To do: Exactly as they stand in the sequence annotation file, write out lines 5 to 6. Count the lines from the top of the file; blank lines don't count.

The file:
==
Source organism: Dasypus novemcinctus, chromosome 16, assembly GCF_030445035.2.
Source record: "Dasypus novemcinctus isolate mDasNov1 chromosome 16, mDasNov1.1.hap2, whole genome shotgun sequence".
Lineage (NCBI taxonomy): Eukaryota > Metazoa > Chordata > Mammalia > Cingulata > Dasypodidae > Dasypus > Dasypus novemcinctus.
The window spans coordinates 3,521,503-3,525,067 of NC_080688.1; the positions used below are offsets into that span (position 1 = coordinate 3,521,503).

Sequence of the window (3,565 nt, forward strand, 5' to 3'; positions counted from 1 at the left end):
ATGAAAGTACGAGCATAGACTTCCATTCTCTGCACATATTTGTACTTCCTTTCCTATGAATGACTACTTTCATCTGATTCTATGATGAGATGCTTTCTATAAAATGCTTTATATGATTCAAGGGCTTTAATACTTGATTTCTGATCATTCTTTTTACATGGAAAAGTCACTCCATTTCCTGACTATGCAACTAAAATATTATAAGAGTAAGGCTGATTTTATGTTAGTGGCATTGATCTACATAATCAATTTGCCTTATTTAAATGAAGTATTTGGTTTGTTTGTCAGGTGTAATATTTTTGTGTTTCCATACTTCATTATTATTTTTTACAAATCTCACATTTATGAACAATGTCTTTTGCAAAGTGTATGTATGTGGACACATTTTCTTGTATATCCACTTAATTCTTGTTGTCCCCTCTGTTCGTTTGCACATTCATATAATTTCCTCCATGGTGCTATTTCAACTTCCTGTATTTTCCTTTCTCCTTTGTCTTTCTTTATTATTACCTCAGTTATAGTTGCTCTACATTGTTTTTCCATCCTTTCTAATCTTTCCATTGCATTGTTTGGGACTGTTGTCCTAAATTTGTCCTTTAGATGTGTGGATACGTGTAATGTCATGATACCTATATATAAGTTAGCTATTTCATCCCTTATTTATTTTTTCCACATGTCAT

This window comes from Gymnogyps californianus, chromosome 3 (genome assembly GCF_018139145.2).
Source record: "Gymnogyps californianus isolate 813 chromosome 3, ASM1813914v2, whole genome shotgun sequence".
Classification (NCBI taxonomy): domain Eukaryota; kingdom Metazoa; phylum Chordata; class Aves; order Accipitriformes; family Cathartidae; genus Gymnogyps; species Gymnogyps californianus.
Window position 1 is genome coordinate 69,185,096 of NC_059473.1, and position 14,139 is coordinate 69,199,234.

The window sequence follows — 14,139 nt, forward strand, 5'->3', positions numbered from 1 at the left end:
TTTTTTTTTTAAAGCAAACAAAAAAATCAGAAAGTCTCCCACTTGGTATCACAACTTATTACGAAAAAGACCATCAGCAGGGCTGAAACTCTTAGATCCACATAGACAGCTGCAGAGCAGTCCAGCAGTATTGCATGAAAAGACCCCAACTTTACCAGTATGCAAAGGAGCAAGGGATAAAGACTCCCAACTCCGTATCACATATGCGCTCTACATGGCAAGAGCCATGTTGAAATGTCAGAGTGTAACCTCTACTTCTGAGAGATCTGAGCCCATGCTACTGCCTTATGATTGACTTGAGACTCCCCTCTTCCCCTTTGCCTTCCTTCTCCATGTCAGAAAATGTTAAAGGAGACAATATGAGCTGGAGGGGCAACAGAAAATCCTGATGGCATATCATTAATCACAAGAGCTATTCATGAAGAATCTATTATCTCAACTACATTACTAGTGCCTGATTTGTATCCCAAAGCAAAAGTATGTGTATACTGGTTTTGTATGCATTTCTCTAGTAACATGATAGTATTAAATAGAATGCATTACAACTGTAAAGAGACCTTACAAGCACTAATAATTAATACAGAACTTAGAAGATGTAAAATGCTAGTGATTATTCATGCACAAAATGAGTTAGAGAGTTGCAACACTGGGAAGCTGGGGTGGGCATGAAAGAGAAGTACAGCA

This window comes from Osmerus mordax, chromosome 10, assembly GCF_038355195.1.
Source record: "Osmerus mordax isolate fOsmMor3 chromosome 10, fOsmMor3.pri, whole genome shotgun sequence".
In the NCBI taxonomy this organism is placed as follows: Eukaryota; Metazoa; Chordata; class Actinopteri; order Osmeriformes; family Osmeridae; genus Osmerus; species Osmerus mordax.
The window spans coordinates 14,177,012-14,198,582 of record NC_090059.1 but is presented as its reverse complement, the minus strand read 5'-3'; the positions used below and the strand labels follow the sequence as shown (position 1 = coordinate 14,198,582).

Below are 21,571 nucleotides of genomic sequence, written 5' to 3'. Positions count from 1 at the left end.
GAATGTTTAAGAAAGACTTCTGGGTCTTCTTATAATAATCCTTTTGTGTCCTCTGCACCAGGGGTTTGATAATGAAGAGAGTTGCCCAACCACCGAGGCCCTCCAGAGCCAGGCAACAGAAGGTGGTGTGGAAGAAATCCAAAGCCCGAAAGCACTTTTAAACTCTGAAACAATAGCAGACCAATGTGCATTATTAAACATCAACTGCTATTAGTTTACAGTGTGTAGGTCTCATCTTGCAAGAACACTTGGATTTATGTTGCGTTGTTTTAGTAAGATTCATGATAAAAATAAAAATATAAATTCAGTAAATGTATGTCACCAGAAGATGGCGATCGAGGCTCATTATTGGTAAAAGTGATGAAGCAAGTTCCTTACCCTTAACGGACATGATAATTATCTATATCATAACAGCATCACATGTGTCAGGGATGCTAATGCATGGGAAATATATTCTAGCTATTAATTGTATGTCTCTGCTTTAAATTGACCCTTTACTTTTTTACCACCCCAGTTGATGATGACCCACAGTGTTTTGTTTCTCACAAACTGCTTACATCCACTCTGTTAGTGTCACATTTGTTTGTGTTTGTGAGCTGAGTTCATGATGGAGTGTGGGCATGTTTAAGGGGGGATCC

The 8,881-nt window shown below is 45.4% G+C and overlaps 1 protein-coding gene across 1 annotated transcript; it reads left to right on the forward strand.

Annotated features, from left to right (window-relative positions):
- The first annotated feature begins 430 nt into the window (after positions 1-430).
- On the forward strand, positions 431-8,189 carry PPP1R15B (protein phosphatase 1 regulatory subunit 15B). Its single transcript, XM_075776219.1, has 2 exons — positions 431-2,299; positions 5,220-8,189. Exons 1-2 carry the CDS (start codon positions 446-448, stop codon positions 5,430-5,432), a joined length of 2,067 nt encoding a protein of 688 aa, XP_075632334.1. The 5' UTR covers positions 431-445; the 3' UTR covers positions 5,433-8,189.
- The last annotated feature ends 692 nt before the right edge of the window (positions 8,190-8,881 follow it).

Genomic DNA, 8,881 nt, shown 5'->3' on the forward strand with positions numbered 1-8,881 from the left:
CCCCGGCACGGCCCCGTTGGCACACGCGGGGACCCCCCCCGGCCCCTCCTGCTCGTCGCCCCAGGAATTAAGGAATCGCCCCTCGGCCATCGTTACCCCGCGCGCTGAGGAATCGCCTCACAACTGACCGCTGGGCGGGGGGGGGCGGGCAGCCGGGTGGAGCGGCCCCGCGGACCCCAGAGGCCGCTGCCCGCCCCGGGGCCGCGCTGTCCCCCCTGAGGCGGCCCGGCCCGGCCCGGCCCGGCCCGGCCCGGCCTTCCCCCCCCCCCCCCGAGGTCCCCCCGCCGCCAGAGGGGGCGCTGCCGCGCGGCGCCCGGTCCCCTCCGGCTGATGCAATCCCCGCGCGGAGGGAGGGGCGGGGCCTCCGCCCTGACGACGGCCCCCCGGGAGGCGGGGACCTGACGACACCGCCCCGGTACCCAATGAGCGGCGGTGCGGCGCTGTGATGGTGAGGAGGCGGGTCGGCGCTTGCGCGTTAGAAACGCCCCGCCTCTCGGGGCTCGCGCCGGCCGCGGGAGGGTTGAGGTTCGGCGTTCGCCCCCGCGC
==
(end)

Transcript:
Sequence of the window (3,565 nt, forward strand, 5' to 3'; positions counted from 1 at the left end):
ATGAAAGTACGAGCATAGACTTCCATTCTCTGCACATATTTGTACTTCCTTTCCTATGAATGACTACTTTCATCTGATTCTATGATGAGATGCTTTCTATAAAATGCTTTATATGATTCAAGGGCTTTAATACTTGATTTCTGATCATTCTTTTTACATGGAAAAGTCACTCCATTTCCTGACTATGCAACTAAAATATTATAAGAGTAAGGCTGATTTTATGTTAGTGGCATTGATCTACATAATCAATTTGCCTTATTTAAATGAAGTATTTGGTTTGTTTGTCAGGTGTAATATTTTTGTGTTTCCATACTTCATTATTATTTTTTACAAATCTCACATTTATGAACAATGTCTTTTGCAAAGTGTATGTATGTGGACACATTTTCTTGTATATCCACTTAATTCTTGTTGTCCCCTCTGTTCGTTTGCACATTCATATAATTTCCTCCATGGTGCTATTTCAACTTCCTGTATTTTCCTTTCTCCTTTGTCTTTCTTTATTATTACCTCAGTTATAGTTGCTCTACATTGTTTTTCCATCCTTTCTAATCTTTCCATTGCATTGTTTGGGACTGTTGTCCTAAATTTGTCCTTTAGATGTGTGGATACGTGTAATGTCATGATACCTATATATAAGTTAGCTATTTCATCCCTTATTTATTTTTTCCACATGTCAT